In any value capture scenario, the value comes from properties somewhere that are owned by someone. In Toronto, the plan to fund a new subway extension has been to levy charges on all property owners and on developments, all to the tune of $900M. Now, the Toronto Star reports that a real estate development coalition has come forward to oppose the levies based on their unfairness to homeowners.
Toronto Mayor John Tory argues that the government's plan is fair and thoroughly considered.
“I think the important thing to keep in mind here is that when you build transit, the land interests of those who own land around transit increases. And I think it’s only fair that those who are going to benefit pay some of the costs of servicing this land with new transit. That’s the principle we operated on. We operated within the law and the appeal will take its course.”
It's a very lucid description of the benefits principle of taxation, the classic argument for value capture. And the mayor considers it a sound legal argument for the levies.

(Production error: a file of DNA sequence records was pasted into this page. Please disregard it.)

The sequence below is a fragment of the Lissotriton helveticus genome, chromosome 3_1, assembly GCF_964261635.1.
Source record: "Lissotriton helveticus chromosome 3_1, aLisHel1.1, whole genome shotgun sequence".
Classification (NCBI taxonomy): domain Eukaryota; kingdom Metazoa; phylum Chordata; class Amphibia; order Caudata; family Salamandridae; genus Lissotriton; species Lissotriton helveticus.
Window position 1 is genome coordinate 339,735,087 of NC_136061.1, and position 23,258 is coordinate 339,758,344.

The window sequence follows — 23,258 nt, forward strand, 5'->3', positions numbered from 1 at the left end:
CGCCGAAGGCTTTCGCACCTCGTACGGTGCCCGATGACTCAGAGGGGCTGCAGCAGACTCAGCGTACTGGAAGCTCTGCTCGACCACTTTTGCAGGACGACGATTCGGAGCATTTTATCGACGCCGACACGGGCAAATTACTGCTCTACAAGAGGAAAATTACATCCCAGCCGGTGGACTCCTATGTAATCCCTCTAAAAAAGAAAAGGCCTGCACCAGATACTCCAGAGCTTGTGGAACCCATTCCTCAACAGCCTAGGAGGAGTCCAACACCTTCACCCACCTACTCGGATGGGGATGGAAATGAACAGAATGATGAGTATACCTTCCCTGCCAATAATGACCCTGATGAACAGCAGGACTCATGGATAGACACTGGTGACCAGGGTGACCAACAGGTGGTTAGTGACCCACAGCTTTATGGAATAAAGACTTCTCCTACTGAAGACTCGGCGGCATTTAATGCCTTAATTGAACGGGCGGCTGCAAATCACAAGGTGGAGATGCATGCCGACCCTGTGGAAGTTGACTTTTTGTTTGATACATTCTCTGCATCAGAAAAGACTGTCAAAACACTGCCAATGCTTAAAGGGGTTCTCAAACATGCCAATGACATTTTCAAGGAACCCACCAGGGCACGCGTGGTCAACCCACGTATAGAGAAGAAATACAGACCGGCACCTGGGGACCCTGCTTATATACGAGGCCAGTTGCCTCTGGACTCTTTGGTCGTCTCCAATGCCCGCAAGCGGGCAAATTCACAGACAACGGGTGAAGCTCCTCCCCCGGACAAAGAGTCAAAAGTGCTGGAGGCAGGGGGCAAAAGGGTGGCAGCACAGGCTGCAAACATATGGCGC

It will be interesting to see how this local battle plays out. I hope the ending of this story doesn't dampen my enthusiasm for Canadian transit value capture.
Ian Carlton is a transportation and land use expert specializing in transit-oriented development (TOD). He helps clients - including transit agencies, planning departments, and landowners - optimize real estate development around transit.
Special thanks to Burt Gregory at Mithun for permission to use the Portland Streetcar image above.